In no domain is this truer than in the dual realms of education and business. Just one example: the country is projected to double its GDP in the next few years. Yet at the same, due to a lack of infrastructure, many business schools can’t keep the lights on.
Big questions abound about India’s immense potential for growth in the face of overwhelming social, gender, and economic inequality. From the outset, many Indians are unprepared to even submit an application.
For the lucky few that make it to management institutes, there are reports of an almost pathological ignorance among students to issues that extend beyond the ledger, even in their own backyard. Experts believe that Indian business school graduates tend to make professional decisions based on profitability rather than social responsibility.
In a chicken-or-egg conundrum, the MBA curriculum is tailored to this kind of zero-sum outlook. Many Indian business schools produce cookie-cutter financial advisors uninterested in spearheading initiatives that might have impacts beyond their bank balances. You see its effects on the overall quality of graduates, and in the national employment statistics.
According to an Associated Chambers of Commerce and Industry of India study, only 7% of Indian business school graduates, outside the top schools, are actually employable, and the average ROI for MBAs hovers around $1,442-to-$1,804.
Author and management consultant Abhijit Bhaduri, whose books include Mediocre But Arrogant and Don’t Hire the Best, agrees that business schools in India need to step up their games to address this systemic issue.
“Indian B-Schools like XLRI, TISS and Symbiosis have had courses that involved understanding Trade Unions, Labor Laws and social impact. But the curriculum needs to be updated. The forces that are shaping the world need to be brought into the classrooms.”
What hope does India have if the folks with the most resources—financial, intellectual, or otherwise—don’t have the insight or foresight to think outside themselves?
Perhaps India’s oppressive caste system is to blame for a self-centered corporate culture, but it could be easily argued that the situation is identical everywhere. Due to India’s sheer size, it appears divisions that certainly exist elsewhere—between oligarchs and working poor, the stark real world and the sterile academy—are more pronounced and perhaps more visible.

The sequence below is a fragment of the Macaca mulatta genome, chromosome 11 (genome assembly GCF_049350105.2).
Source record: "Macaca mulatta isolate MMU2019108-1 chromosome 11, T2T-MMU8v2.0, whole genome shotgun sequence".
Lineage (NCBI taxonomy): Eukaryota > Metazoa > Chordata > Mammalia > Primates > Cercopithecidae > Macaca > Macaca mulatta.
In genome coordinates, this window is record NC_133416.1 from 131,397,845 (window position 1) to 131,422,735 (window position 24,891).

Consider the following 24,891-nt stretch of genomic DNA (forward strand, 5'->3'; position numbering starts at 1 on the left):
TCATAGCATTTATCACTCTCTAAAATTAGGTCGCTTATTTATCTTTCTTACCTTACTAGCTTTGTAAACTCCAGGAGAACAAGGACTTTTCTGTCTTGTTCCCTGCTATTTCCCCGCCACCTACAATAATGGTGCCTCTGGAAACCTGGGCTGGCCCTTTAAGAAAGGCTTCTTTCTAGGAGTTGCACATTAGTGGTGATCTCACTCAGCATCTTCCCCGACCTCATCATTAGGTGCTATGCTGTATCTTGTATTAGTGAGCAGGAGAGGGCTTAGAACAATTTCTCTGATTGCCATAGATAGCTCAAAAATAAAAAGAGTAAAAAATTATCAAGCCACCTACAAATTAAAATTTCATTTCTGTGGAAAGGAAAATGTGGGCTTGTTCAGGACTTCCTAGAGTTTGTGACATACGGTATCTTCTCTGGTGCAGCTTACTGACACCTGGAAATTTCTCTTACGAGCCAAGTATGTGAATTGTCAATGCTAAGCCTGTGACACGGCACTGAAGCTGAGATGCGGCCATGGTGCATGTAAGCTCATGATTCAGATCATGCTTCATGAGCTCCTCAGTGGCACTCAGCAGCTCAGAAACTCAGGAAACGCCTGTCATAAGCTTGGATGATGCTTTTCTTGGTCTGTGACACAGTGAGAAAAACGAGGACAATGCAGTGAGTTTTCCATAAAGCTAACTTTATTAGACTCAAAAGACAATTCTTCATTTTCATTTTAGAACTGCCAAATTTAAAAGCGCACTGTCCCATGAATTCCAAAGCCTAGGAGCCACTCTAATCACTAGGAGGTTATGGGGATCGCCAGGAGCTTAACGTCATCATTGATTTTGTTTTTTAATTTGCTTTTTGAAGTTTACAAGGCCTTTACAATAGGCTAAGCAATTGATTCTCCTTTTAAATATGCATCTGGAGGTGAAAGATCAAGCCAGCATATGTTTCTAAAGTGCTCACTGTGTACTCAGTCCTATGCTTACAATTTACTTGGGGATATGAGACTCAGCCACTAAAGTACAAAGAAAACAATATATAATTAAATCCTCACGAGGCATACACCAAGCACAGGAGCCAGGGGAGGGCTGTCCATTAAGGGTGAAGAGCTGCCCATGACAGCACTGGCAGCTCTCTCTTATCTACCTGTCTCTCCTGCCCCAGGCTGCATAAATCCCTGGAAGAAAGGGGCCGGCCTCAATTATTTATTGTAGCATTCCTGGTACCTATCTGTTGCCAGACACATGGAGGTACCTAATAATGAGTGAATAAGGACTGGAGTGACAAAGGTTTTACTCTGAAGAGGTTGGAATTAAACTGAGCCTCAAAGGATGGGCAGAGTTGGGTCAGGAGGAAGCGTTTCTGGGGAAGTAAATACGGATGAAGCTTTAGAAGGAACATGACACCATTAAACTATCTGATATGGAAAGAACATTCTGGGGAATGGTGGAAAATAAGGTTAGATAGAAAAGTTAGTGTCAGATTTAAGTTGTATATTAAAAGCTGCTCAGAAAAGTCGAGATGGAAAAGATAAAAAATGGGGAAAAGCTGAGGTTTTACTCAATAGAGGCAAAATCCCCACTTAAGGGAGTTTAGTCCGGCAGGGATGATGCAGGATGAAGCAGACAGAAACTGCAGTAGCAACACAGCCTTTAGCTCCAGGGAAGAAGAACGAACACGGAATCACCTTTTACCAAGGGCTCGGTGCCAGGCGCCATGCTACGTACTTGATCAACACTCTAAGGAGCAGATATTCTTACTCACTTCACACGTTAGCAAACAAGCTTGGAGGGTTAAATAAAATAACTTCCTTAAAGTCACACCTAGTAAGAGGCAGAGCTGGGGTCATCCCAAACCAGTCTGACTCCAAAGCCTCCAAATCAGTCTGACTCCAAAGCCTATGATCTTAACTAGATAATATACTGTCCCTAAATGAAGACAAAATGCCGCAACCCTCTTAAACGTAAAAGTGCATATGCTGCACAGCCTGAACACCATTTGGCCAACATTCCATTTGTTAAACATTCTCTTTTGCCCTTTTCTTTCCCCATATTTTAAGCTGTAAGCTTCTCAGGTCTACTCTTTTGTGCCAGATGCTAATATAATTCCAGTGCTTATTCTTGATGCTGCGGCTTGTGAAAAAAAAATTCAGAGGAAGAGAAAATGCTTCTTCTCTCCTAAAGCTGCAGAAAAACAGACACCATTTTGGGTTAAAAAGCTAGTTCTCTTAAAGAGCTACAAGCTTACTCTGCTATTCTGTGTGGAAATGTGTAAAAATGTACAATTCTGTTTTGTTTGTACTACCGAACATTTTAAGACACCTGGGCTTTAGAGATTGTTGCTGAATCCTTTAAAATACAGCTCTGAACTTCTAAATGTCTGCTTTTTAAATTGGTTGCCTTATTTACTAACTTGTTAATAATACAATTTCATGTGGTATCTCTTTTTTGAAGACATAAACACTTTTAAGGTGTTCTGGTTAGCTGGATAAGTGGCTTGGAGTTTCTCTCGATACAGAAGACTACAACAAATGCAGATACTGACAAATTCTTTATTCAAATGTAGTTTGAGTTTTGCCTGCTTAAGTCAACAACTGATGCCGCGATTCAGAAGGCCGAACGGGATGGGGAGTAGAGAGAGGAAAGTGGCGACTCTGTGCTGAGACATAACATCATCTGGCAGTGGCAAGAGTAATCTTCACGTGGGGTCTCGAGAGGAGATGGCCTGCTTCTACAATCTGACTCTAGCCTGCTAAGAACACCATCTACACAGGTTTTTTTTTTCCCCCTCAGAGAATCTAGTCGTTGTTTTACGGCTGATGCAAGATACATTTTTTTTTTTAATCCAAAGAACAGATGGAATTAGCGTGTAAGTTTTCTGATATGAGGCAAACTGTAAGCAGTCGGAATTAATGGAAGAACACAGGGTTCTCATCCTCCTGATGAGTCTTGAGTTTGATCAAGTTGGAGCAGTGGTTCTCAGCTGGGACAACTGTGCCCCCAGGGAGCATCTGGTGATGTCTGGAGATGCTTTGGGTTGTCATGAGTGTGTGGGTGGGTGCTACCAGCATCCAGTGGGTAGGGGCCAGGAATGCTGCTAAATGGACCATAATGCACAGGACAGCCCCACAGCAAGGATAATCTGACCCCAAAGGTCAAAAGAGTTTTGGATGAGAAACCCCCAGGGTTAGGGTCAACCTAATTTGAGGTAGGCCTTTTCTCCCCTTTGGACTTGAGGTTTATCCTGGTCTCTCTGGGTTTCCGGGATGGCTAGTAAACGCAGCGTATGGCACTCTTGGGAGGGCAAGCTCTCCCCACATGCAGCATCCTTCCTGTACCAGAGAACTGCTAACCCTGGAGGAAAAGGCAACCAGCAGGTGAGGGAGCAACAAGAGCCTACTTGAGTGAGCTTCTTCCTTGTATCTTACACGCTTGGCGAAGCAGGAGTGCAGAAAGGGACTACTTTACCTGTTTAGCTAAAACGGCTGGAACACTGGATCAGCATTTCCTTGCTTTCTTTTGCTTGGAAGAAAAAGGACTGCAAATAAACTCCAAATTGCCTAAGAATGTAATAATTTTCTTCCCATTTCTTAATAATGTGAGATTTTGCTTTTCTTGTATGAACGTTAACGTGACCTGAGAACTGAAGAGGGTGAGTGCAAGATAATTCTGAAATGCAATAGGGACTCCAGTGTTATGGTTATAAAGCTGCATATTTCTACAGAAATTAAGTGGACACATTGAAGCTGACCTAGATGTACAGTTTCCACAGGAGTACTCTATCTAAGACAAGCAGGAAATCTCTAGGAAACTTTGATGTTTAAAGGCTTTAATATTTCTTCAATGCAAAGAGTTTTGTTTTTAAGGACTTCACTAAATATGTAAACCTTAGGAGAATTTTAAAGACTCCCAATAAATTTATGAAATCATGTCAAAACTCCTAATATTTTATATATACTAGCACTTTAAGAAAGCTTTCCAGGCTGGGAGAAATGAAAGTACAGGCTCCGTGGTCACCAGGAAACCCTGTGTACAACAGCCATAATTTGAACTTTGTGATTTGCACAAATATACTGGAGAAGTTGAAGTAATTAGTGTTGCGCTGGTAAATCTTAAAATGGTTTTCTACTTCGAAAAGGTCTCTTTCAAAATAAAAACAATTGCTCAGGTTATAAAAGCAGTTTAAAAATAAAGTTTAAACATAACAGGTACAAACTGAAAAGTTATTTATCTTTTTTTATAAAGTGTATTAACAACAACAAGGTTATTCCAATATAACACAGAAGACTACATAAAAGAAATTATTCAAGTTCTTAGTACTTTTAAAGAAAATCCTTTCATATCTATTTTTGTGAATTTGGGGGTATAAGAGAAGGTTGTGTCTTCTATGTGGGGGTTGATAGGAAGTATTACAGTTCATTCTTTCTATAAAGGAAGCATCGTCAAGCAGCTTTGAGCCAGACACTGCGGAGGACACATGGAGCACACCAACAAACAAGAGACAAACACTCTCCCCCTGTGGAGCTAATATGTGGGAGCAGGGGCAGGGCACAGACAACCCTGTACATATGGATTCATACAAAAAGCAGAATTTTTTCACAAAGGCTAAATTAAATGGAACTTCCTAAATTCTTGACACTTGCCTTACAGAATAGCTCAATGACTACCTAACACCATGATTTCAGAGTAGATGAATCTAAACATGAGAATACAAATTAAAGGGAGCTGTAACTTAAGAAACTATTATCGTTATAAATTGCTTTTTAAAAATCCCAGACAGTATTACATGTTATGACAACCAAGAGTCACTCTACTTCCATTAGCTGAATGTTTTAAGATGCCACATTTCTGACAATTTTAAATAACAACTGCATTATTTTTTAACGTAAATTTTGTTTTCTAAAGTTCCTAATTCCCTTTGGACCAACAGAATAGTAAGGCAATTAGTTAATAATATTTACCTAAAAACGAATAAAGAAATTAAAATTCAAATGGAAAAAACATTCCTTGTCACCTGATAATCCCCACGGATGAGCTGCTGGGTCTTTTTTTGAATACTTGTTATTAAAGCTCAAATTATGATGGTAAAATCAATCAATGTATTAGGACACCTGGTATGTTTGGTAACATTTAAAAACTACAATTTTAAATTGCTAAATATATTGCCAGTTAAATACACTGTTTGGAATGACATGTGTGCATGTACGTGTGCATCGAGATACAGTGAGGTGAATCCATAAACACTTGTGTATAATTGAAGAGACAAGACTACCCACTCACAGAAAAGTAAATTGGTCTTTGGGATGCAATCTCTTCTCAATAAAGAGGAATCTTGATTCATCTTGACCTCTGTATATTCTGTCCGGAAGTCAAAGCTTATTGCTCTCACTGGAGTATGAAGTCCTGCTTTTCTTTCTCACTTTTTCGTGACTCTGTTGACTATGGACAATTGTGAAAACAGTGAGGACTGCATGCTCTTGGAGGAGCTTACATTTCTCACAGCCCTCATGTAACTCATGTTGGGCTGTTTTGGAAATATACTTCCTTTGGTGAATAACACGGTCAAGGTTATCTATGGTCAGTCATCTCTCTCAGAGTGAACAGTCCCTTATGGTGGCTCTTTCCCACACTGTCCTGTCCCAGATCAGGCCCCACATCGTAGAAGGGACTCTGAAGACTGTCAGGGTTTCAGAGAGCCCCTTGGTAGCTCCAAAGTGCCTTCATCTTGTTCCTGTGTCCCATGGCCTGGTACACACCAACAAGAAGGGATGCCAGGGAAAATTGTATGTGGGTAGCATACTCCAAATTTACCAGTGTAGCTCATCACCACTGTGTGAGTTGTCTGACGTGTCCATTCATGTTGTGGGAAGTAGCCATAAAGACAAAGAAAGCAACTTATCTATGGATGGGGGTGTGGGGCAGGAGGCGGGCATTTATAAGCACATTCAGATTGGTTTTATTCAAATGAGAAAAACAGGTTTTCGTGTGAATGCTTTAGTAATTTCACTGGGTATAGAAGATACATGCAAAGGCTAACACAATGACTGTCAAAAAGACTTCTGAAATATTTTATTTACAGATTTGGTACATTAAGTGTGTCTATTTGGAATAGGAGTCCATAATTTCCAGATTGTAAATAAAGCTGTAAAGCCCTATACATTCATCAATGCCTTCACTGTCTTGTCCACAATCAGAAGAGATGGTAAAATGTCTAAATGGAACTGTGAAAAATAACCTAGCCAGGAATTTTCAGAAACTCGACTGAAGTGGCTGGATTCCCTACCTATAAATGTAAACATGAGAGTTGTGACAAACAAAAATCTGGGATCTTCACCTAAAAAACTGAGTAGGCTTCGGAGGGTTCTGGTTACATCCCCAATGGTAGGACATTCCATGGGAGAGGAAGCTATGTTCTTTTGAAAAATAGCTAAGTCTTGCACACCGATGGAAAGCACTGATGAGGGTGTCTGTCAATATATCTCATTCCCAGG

Abhijit believes the only way to truly change the narrative is to blur lines between industry and academy. Within Indian business schools, “practitioners and professors must co-create the course content,” he says.
One Indian institution that seems to poised to stake out a new path applicable to the country’s massive growth projections is the prestigious Indian Institute of Management in the Western city of Ahmedabad (IIMA).
Founded in 1961 and initially advised by Harvard Business School, IIMA is the flagship program of a group of public management education and research institutes. IIMA has long been a well-known brand in India—half a million people regularly apply for just 200 spots each year—but the school’s name is increasingly one on which the Western media consistently hang their hats when it comes to Indian biz ed.
The school was ranked #29 on the Financial Times 2017 list of Global MBAs, #60 on The Economist’s 2017 list of Full-Time MBAs, and #1 on the Economist’s 2015 list for New Career Opportunities, with a reported 100% placement rate within three months of graduation.
IIMA is also the first EQUIS-accredited business school in India—only one of a handful of schools in the country to hold this distinction.
IIMA’s local prestige coupled with a groundswell of international interest just may be the catalyst to spark a larger conversation about the role of business education in Indian society—and beyond. IIMA Dean and Professor of Economics Errol D’Souza certainly hopes so:
“IIMA has a mandate to further management education as applied to all types of organizations and irrespective of their control by private ownership. It exposes students to courses such as the Social and Cultural Environment of Business, Good governance, and People Living in Poverty, and Social Entrepreneurship, where larger social issues are examined,” he says.